This doesn’t mean that projects can’t utilise ongoing work: think of a house build project; many components of the build such as doors – even bespoke ones – are produced using continuous methods. In many enterprises, change is sponsored via Project vehicles, but delivered by continuous work.

Software Change is most effectively and efficiently delivered without overhead that Projectised delivery requires to manage the Risk that comes with uniqueness – it is more akin to traditional manufacturing and continuous service delivery where some variables may be tailored, but the overall process is an ongoing work effort.

The appropriate model for most Software Delivery is usually not that of a Project, but of a Production Line, where Lean methods work better than anywhere else.

This is analogous to the paradigm shift that Henry Ford went through – prior to his production system, every car was built as a Project: a unique, temporary endeavour, delivered by its own unique team. Ford’s system significantly reduced the cost of delivery, while raising quality, rate of delivery and employee satisfaction; all characteristics that business sponsors of Software Delivery constantly (and rightly) demand.

Besides, in the era of capable enterprise software, 80% of a client’s needs are delivered by core functionality that’s common across industry, and the vast majority of the rest is can be achieved with configuration & data. As Schmidt & Lyle observe:

The distinction between “assembly” and “development” is fuzzy at best. As software development tools have continued to mature and morph over the years, the line where development stops and configuration begins has continued to move. In any event, the intent with the [Integration] factory is to truly achieve a metadata-driven assembly process rather than a custom development process.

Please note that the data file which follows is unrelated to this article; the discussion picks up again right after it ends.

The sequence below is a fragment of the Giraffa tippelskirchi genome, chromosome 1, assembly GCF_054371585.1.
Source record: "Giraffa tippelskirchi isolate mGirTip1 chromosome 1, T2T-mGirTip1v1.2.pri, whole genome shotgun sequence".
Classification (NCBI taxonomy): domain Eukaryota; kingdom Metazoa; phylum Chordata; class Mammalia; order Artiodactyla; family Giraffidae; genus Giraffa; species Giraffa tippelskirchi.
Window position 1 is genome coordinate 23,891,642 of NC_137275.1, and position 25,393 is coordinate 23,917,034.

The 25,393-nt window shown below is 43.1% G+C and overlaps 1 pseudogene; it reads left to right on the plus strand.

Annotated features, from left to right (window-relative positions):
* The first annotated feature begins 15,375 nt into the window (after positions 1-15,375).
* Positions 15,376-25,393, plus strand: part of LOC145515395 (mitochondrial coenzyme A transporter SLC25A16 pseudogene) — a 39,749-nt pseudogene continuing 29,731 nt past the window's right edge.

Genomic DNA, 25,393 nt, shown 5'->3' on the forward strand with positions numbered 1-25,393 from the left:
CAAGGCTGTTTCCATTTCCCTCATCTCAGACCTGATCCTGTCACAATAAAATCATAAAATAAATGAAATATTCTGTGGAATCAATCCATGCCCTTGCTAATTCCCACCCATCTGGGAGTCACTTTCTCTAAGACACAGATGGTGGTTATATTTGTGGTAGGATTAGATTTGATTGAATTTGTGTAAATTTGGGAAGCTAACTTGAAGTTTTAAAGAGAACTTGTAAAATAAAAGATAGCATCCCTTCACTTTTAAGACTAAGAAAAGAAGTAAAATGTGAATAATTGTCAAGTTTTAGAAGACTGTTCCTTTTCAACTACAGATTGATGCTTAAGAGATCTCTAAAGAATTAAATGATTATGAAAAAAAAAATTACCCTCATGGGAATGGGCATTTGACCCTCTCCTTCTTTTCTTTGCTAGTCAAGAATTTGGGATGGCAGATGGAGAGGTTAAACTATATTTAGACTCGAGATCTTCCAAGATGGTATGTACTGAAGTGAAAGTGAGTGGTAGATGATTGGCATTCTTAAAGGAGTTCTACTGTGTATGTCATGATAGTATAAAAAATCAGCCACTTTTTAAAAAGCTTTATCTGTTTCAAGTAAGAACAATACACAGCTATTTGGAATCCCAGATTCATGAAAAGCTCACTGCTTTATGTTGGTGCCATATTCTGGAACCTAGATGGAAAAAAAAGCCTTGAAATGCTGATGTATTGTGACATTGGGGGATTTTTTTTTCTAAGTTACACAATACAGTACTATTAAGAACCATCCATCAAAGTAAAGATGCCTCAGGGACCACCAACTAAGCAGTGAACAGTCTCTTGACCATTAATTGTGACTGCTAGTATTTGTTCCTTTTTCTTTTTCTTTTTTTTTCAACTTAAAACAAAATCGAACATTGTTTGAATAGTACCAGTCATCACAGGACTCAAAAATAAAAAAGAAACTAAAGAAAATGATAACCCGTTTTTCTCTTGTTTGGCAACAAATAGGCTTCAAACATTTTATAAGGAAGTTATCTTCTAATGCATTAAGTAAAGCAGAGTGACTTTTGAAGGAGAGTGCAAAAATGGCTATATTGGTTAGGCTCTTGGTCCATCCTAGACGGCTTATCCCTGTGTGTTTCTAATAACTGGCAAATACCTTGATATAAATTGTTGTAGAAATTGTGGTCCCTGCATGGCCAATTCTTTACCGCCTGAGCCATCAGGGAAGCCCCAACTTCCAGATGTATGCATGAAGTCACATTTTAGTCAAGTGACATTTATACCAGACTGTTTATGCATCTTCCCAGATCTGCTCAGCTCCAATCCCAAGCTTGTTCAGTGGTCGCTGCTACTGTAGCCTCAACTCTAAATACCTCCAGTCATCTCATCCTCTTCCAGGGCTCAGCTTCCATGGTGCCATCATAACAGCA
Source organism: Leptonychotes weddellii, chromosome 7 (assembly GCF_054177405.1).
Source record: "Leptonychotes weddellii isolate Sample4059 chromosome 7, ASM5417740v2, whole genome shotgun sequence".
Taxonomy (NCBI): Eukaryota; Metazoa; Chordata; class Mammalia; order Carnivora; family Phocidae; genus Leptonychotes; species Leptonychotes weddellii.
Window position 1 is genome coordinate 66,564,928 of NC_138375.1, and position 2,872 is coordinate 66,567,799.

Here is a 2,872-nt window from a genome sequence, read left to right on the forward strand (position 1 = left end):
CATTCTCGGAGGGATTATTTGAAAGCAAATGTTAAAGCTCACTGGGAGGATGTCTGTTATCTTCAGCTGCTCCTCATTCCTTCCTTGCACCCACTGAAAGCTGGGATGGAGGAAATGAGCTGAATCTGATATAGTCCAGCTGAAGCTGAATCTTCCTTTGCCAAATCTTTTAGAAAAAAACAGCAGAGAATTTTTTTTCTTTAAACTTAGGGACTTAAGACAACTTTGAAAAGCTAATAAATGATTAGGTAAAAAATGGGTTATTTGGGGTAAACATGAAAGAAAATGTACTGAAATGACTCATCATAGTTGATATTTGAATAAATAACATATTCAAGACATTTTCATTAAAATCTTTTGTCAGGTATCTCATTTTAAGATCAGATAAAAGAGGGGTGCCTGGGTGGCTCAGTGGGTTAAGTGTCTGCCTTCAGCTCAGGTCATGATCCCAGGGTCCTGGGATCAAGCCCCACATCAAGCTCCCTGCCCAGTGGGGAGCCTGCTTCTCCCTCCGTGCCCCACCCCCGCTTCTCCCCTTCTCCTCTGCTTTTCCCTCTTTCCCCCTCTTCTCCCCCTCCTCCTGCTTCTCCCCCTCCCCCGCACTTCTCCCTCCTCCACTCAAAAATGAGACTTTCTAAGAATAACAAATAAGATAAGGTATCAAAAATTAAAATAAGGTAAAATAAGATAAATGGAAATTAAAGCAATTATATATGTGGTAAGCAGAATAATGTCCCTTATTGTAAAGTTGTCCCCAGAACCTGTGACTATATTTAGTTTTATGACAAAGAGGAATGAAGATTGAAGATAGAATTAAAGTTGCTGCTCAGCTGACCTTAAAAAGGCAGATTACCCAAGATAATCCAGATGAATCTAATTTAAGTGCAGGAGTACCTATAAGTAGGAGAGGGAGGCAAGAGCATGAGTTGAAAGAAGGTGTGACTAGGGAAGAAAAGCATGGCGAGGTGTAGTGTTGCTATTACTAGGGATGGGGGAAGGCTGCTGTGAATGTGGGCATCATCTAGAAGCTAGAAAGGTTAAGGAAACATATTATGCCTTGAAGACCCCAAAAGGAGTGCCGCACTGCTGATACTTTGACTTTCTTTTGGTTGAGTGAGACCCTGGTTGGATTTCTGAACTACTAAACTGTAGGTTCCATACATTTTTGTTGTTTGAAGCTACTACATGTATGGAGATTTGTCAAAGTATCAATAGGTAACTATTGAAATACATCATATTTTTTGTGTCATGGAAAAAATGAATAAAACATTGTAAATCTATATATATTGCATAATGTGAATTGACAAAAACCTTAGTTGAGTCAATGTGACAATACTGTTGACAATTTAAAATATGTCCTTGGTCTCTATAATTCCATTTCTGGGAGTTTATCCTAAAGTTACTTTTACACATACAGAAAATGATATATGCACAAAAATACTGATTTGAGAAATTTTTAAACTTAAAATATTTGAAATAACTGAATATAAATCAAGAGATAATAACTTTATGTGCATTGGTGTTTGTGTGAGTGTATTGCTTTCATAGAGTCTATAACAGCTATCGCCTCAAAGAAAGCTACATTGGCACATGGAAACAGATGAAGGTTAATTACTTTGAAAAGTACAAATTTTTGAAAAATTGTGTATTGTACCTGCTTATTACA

Yes, there’s a place for custom-build, unique software, just as there’s a place for custom-build, unique cars — just ask Red Bull Racing. And often it is in rarified, highest performance environments — settings like stock trading where the speed of light across the Atlantic is a limiting factor. But for the hugest market segment, true custom coding is like craft build of individual cars — stone dead.

How Do You Start the Lean Journey?

Yes, there are many tools and methods available — Kanban, 5S, Pull Production, Takt Time, Kaizen workshops and more. But to focus on these is an over-simplistic, entirely wrong way to go about becoming Lean.

The fundamental shift is one of culture.

We must build a culture that enables, supports and rewards improvement.

At its heart, everyone in the business (and I mean everyone — from the apprentice to the executive) needs to develop strong mental circuits not for solutions, but for how to develop solutions — a fundamental shift from quick fix jumping to answers to the longer term, more painful but more successful process of deeply understanding problems before jumping to fix them.

To do this, everyone needs to develop the habit of asking 5 simple questions every day:

  1. What is your target condition here?
  2. What is your actual condition now?
  3. What obstacles are now preventing you from reaching the target condition and which one are you addressing now?
  4. What is your next step?
  5. When can we go and see what we have learned from taking that step?

To be remotely successful at this, you need sponsorship from the highest level in your organisation to take the time to ask the questions, respond to them and to coach it pervasively throughout the business. It’s not additional to the day job — it is the day job.

Can You Change To This Model?

Henry Ford put it best:

Whether you think you can, or think you can’t — you’re certain to be right.